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US Business, Labor Agree on Immigration Deal

After stringent state immigration laws took effect, sweet potato farmer Casey Smith, right, is short on temporary laborers, Cullman, Ala., Sept. 29, 2011.
After stringent state immigration laws took effect, sweet potato farmer Casey Smith, right, is short on temporary laborers, Cullman, Ala., Sept. 29, 2011.
The two biggest labor and business lobbying groups in the United States have reached an unexpected consensus on how they would want Congress to manage entry of low-skilled foreign workers into the U.S., a top priority in the push to overhaul the nation’s immigration system.
 
The U.S. Chamber of Commerce and the AFL-CIO announced their agreement Thursday, ending a weeks-long impasse that threatened to delay reform efforts.
 
The groups, which are often at odds in their bids to represent workers’ and corporate interests, agreed on three proposed points. First, they said, American workers should have the first chance at available jobs; second, U.S. laws should permit businesses to easily and efficiently hire foreign workers; and, third, an independent bureau should be established to track labor markets and demographics.
 
The first point is a kind of victory for the AFL-CIO, which says it is trying to protect American workers from having their jobs filled by foreigners who may be willing to work for lower wages.
 
Ana Avendano, the AFL-CIO’s director of immigration and chief negotiator in the talks, said jobs are often intentionally hidden from U.S. workers by corporations that discretely advertise them in newspapers or websites “no one looks at.”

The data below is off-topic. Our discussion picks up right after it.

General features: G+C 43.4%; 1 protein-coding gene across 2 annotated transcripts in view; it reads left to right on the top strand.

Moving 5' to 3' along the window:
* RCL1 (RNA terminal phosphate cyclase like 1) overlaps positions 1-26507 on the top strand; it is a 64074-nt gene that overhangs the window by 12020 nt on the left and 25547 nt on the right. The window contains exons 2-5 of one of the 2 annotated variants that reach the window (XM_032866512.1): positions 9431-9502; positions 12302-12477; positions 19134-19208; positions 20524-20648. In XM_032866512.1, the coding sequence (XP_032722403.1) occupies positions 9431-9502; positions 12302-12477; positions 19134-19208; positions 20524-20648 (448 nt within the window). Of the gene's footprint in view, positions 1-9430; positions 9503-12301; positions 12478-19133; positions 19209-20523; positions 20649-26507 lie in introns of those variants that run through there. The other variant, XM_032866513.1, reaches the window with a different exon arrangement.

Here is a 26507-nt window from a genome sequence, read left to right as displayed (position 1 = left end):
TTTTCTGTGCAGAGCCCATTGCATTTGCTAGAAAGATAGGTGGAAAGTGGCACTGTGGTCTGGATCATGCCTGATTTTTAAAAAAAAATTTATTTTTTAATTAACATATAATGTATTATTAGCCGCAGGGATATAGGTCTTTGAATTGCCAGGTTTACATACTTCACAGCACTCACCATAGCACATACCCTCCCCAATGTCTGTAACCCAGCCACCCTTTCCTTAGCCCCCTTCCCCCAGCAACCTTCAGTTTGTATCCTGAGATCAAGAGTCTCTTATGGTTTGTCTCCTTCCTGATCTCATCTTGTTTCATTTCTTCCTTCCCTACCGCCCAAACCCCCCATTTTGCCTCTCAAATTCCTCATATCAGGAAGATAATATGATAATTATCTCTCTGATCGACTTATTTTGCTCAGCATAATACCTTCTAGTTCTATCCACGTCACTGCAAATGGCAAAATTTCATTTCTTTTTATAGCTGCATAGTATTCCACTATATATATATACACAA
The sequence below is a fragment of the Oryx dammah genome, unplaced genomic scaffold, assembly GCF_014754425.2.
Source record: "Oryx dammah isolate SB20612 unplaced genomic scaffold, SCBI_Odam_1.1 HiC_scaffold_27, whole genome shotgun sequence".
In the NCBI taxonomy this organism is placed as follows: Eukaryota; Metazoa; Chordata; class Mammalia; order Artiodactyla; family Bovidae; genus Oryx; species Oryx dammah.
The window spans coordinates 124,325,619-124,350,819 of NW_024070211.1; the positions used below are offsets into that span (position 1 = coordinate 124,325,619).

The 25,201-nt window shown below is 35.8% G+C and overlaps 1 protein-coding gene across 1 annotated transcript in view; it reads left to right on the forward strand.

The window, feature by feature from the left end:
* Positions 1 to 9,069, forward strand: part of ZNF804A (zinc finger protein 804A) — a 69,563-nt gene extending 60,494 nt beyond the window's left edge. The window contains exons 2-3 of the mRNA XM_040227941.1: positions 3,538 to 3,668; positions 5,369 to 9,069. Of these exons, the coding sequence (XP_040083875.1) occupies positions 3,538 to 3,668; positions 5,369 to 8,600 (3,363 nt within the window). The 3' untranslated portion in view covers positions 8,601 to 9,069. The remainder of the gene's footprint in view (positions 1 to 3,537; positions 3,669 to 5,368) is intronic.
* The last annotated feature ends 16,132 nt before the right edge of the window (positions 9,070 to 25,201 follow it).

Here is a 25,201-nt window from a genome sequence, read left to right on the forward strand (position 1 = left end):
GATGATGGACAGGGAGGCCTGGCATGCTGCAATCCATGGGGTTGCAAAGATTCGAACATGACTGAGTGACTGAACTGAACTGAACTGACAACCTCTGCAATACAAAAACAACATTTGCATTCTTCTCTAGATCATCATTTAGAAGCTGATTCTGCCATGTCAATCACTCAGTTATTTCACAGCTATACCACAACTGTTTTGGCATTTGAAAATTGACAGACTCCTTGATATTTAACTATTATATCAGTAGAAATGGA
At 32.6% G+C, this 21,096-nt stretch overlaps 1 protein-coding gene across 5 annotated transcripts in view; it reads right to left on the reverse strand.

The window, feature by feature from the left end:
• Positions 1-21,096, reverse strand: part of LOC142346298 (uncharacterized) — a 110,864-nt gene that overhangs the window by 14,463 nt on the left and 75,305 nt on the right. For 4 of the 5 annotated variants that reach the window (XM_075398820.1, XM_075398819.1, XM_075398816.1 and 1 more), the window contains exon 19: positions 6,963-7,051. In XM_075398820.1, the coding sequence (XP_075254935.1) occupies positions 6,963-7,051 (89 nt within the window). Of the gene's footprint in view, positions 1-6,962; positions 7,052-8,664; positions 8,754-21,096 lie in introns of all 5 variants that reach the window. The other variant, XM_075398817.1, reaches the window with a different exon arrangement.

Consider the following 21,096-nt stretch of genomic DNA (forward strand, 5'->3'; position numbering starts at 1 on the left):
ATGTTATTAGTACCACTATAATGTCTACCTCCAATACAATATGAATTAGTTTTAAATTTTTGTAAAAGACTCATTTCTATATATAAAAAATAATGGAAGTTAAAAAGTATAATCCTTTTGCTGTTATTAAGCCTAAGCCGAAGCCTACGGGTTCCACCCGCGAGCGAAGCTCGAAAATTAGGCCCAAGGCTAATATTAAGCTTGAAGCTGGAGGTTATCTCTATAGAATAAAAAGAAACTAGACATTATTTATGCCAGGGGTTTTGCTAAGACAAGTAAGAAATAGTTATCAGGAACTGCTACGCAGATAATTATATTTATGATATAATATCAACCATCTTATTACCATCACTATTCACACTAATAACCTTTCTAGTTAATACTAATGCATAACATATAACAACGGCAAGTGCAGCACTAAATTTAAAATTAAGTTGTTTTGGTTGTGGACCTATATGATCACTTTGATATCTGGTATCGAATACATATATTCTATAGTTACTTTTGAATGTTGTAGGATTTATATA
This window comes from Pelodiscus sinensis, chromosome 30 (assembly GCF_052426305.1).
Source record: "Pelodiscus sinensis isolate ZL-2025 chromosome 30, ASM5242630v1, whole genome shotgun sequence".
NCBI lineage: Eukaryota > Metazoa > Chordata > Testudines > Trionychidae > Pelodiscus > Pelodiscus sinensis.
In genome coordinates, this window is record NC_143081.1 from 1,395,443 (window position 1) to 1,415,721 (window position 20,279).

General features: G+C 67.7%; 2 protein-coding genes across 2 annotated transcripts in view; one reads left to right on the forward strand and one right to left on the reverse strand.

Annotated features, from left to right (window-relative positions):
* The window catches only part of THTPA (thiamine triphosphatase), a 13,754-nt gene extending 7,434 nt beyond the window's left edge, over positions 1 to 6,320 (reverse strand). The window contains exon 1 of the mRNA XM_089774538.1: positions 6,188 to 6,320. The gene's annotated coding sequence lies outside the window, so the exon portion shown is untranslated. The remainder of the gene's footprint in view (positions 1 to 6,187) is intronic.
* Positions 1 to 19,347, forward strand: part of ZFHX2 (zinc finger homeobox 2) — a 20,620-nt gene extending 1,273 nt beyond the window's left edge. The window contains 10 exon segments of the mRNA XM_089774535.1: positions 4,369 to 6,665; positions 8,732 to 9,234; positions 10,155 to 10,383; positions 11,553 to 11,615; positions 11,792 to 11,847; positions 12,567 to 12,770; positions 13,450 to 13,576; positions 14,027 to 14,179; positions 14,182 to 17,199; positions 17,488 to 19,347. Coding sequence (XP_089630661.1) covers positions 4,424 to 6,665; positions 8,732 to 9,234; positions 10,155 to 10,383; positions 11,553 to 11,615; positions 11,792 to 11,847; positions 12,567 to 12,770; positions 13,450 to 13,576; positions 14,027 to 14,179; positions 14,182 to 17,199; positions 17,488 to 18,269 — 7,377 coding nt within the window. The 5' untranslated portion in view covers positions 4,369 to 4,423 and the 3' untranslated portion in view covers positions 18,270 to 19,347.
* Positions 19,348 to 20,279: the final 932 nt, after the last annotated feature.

“These jobs become hidden jobs, and when they’re filled, they’re filled with [foreign] workers who are indentured to an employer," she said. "They can’t move around. Their only choice is to be deported or go home with a heavy debt” to labor recruiters.

A tenet of the agreement, if written into new legislation, would help those foreign workers along a path to permanent U.S. residency.
 
“Among other things, this requires a new kind of worker visa program that does not keep all workers in a permanent temporary status,” the groups said in a joint-statement.
 
According to Avendano, foreign workers should be allowed to self-petition for a Green Card under the new program.
 
“We’re proposing a visa program that doesn’t exist right now," she said. "We didn’t want to recreate mistakes of the past.”
 
U.S. President Barack Obama has made immigration reform a priority for his second and final term in office. On Thursday, White House press secretary Jay Carney would not say whether the president supports such a visa program, but he did call the agreement encouraging.
 
"We see this agreement on principles as a positive development, a sign of progress," Carney said. "But I'm not going to prejudge a bill that has not been written."
 
A bipartisan working group of senators is hoping to introduce new immigration legislation next month. The lawmakers had urged the AFL-CIO and the Chamber of Commerce to overcome their differences to try to avoid future delays by the powerful lobbies.
 
Immigration is a controversial issue in the U.S. — one that not only divides Democrats and Republicans, but pits factions within each party against each other.
 
The Republican Party represents working and middle class voters who worry about losing their jobs to foreigners, as well as big corporations that need cheap labor to keep profits up. It is also courting much-needed Latino votes, which helped Democrats win the 2012 national elections. In turn, the Democratic Party is balancing demands of both Latino voters and labor unions worried about guest workers, many of whom are from Latin American countries.
 
In their joint statement, the business and labor representatives cautioned that they are “now in the middle — not the end — of this process,” but they pledged to continue to work together and with Congress.

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